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Director Margaret Brown and Veda Tunstall on their new documentary, 'Descendant'

AILSA CHANG, HOST:

For generations, the story of the slave ship Clotilda had taken on an almost mythical status. It was long rumored to have been the last slave ship to arrive in the U.S. But evidence of its wreckage eluded researchers for decades until one day in 2019.

(SOUNDBITE OF ARCHIVED RECORDING)

UNIDENTIFIED PERSON #1: They found the Clotilda. They found the Clotilda. They did confirm that it is the ship. I know it's...

CHANG: A hundred fifty-nine years earlier, in 1860, the ship arrived in Mobile Bay, Ala., carrying more than a hundred Africans. The U.S. at that point had outlawed the international slave trade more than a half-century before, but that didn't stop one wealthy man in Mobile from hatching an ambitious plan.

(SOUNDBITE OF DOCUMENTARY, "DESCENDANT")

VEDA TUNSTALL: Timothy Meaher, a local businessman, went and got a bunch of Africans and brought us - brought them back here to the mouth of the Mobile River, just let them off the boat and burned the ship to conceal the crime.

CHANG: That's Veda Tunstall in the new documentary "Descendant," which focuses on the slave ship and her survivors. Some of those survivors founded the all-Black community of Africatown after the Civil War ended. Many of their descendants still live there. Earlier this year, after a Sundance screening, I spoke with filmmaker Margaret Brown and Clotilda descendant Veda Tunstall. Veda told me she only started learning about the Clotilda fairly recently - about 10 years ago.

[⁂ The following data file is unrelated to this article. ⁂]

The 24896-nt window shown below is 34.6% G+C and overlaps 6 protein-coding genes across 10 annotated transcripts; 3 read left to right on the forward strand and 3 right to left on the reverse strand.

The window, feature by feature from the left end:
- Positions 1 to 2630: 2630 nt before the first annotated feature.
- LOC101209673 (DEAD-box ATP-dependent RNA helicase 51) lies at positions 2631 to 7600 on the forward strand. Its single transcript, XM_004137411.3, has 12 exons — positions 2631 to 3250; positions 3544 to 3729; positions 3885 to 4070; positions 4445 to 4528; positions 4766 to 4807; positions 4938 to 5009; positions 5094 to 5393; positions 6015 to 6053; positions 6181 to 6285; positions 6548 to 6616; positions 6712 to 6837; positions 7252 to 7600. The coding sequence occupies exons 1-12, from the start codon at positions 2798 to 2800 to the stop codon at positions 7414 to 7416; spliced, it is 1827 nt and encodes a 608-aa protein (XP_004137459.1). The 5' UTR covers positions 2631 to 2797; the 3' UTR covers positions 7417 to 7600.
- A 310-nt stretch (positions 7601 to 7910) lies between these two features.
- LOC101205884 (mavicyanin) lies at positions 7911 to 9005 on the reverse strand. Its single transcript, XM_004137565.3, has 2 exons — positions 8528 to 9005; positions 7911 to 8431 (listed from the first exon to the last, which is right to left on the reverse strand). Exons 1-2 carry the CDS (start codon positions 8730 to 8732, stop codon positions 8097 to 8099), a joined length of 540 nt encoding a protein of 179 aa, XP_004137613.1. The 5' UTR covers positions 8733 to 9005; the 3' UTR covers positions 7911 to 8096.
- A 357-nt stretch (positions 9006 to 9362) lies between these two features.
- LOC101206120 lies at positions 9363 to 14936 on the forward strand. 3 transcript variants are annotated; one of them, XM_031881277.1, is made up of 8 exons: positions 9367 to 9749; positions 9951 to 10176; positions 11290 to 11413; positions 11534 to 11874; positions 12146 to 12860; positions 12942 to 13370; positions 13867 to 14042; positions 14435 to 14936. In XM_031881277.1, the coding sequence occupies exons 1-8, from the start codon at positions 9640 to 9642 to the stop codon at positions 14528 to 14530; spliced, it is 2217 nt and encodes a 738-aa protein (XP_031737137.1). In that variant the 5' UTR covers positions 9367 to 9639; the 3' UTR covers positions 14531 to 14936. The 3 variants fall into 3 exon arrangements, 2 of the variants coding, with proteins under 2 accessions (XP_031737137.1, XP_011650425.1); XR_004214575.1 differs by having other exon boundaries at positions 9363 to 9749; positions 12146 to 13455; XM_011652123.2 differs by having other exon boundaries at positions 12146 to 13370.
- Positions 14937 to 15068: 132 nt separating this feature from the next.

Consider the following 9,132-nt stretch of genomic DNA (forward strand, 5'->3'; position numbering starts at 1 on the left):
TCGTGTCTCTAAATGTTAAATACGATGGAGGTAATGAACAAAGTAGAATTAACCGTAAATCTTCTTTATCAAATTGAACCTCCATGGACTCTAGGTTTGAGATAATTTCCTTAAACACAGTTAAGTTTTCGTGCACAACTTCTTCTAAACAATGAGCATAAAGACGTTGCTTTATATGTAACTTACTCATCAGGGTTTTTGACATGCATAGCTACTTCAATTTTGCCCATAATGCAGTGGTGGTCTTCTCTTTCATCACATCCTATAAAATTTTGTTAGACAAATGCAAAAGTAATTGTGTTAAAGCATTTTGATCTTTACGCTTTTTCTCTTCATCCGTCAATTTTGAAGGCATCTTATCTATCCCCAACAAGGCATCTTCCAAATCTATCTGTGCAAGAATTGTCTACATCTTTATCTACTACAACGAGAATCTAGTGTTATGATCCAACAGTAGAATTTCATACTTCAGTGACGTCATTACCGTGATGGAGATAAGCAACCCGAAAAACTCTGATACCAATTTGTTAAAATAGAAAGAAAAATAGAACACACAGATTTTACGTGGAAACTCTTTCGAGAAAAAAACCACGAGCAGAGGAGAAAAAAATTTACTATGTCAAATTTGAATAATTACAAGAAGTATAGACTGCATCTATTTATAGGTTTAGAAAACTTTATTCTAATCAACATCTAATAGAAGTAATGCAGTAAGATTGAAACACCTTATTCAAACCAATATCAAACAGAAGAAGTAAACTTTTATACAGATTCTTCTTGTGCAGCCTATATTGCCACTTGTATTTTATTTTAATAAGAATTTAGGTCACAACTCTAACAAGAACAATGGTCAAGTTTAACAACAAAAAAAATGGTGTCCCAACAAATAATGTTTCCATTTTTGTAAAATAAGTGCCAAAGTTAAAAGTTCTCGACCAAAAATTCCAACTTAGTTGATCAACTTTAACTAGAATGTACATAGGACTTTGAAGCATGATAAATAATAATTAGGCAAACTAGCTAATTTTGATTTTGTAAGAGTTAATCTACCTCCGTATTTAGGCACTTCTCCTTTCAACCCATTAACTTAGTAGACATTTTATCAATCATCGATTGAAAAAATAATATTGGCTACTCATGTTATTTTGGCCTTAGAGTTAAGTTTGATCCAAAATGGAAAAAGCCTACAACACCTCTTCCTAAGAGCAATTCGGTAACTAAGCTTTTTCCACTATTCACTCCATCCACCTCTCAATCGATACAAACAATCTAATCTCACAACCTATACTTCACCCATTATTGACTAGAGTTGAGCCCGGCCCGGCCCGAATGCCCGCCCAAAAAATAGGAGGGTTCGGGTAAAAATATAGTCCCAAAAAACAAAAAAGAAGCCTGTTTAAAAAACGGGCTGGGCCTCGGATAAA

TUNSTALL: But the thing is I've known my history all my life. My great-aunt Doodle (ph) - you know, she lived in Africatown. It wasn't called Africatown. It was just Plateau.

CHANG: Right, Plateau.

TUNSTALL: I knew things about where my ancestors came from, but nobody sat down and said, we are descendants of the Clotilda. Our people are from Benin, Nigeria, Ghana - wherever we're from. They never said that. So just in the last few years, we were like, oh, OK. Fit this piece from that year together and this piece, and now we know the story. But we've heard it all our lives.